Finaccess, the first independent, 100 percent foreign-owned mutual fund management company, has begun operating in the Mexican market, with the goal of building a portfolio of US$150 million by the end of its first year of operations.
The new company, based in New York, will use the Internet as the leading distribution channel for its product portfolio, which is expected to consist of five fixed-income mutual funds.
Once it has consolidated its presence in Mexico, Finaccess plans to expand its business into other Latin American countries, including Brazil, Argentina, Venezuela and Chile.
Finaccess Mexico general manager, Luis F. Cervantes, commented that it would firstly seek to strengthen its presence in the country, offering equity mutual funds and hedge funds. He said it was unlikely to continue with its regional expansion for at least 18 months.
After less than a month operating on the Mexican market, Finaccess has already invested US$15 million in operating infrastructure and technology.
According to Cervantes, the trend for world saving to migrate from banks to mutual funds, which can be clearly seen in the United States, Japan and Europe, is also starting to happen in Latin America.
"In this scenario, our goal is to consistently obtain competitive rates of return, with prudent and limited risk levels, and to provide our clients specialized advisory services together with professional and transparent management of their assets," he added.
As for brokerage houses that operate in the market and at the same time launch securities, Cervantes stated that Finaccess would engage exclusively in the management of third-party assets, arguing that this would prevent conflicts of interest.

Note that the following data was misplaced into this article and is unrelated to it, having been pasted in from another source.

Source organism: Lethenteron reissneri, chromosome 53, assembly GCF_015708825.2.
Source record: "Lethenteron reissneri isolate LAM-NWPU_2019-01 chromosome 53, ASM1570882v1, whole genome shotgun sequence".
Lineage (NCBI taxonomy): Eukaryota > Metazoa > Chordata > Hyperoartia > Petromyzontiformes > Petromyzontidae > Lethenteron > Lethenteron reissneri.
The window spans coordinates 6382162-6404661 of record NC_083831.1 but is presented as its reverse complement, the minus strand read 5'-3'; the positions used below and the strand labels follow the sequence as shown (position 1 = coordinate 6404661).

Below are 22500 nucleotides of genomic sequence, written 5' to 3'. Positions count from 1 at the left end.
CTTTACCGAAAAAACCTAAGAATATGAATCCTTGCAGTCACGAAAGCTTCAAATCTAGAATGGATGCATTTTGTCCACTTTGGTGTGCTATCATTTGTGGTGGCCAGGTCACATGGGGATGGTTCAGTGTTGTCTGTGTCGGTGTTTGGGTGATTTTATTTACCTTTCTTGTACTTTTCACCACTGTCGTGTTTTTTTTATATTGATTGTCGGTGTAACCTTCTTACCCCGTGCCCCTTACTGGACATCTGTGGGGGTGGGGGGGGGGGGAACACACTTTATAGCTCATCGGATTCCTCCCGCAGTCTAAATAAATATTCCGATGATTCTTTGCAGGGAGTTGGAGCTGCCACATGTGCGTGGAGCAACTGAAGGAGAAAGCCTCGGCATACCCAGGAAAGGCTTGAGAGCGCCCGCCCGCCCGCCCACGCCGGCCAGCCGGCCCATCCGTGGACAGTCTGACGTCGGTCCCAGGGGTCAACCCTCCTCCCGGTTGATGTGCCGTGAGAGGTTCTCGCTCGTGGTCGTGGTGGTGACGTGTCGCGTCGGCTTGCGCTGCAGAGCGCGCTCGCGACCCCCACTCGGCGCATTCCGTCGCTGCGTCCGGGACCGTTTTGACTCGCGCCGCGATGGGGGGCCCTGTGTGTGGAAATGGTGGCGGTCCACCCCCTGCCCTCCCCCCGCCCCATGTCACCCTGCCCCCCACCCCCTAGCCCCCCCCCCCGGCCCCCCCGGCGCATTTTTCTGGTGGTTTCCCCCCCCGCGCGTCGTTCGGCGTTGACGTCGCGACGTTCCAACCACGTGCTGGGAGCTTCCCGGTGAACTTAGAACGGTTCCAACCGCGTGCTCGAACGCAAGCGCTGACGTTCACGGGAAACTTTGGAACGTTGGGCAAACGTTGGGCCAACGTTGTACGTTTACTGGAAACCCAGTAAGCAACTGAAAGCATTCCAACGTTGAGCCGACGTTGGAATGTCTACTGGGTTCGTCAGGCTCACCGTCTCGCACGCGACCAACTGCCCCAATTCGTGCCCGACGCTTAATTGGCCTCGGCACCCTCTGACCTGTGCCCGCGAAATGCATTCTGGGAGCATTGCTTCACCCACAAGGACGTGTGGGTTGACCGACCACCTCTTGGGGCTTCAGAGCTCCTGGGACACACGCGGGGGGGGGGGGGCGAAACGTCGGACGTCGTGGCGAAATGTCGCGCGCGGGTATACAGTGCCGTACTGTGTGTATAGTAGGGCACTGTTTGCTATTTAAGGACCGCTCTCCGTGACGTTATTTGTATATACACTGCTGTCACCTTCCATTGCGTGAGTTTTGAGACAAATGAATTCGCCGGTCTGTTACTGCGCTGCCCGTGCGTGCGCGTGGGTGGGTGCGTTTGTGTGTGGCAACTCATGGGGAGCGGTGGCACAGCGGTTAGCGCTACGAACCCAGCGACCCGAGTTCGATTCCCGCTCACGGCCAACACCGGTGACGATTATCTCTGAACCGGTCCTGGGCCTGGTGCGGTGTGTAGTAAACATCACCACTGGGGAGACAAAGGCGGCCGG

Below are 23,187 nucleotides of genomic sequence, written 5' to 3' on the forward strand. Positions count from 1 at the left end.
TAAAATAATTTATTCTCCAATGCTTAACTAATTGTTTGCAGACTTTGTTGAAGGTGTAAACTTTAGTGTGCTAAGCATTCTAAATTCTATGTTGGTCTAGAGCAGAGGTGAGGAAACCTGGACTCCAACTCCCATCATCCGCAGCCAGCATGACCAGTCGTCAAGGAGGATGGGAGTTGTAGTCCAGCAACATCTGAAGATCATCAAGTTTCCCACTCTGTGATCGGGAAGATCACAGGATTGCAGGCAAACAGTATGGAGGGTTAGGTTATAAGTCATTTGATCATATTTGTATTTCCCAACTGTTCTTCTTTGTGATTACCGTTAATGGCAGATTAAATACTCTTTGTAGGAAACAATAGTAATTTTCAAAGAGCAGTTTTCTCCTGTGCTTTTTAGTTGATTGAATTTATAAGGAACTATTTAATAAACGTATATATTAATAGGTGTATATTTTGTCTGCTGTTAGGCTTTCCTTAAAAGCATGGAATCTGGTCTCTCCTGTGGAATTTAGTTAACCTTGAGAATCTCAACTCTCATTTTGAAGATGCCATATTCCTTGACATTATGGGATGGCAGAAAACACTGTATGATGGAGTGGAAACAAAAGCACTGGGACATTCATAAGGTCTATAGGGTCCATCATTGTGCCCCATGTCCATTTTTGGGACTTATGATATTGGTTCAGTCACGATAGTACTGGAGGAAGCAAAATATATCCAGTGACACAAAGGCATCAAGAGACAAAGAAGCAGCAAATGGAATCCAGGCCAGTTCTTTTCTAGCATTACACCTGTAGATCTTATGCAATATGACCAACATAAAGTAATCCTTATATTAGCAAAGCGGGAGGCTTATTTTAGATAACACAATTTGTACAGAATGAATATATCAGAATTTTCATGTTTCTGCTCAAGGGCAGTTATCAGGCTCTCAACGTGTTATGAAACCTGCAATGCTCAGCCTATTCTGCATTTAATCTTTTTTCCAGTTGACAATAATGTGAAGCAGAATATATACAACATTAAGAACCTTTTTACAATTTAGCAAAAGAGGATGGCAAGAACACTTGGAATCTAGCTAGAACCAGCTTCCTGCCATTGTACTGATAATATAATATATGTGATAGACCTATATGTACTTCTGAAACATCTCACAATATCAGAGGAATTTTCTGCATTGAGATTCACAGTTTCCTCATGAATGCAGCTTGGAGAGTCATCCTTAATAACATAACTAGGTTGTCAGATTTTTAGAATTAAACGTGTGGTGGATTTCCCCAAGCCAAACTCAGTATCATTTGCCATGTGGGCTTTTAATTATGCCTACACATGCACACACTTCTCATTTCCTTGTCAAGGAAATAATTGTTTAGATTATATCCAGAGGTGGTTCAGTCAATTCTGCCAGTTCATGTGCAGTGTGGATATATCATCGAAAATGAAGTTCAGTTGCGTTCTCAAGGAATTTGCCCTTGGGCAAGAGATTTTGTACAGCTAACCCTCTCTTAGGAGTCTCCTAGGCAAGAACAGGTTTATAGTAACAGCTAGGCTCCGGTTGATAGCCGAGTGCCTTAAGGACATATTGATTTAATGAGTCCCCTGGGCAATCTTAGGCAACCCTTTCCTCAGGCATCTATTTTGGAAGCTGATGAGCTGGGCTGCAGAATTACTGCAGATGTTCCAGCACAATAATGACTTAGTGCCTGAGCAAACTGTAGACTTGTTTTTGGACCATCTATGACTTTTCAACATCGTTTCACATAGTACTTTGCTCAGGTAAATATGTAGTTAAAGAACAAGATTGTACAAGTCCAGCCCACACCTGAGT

Finaccess' main shareholders are Insight Capital Partners, ING Baring and Stephen Friedman, former president of Goldman Sachs. The firm comes under the regulations of the financial authorities of the United States and the state of New York.
In Mexico, it is also regulated by the Mutual Fund Act and by the Securities Market Act, as well as being monitored and supervised by the National Banking and Securities Commission. Arthur Andersen is the external auditor.
The five funds that it has decided to launch onto the market are Latin1 (aimed at private individuals, short-term, with daily liquidity and a portfolio of government and bank securities), Latin2, (similar to Latin1, but with liquidity every seven days), Latin3 (targeting private individuals, medium-term, with liquidity every 14 days, composed of government, bank and corporate AAA securities), and Latin4 (also for private individuals, with daily liquidity and a portfolio of government and bank bonds).
These products do not require a minimum investment and can be opened with small amounts deposited, always provided a commitment to make further investments is signed.
The fifth fund, Latin5, is aimed at corporations, with daily liquidity, and consists of government and bank securities with a minimum investment of $50,000 (US$5,000).
This and the preceding two articles first appeared in Latin Fund Management, also published by Thomson Financial.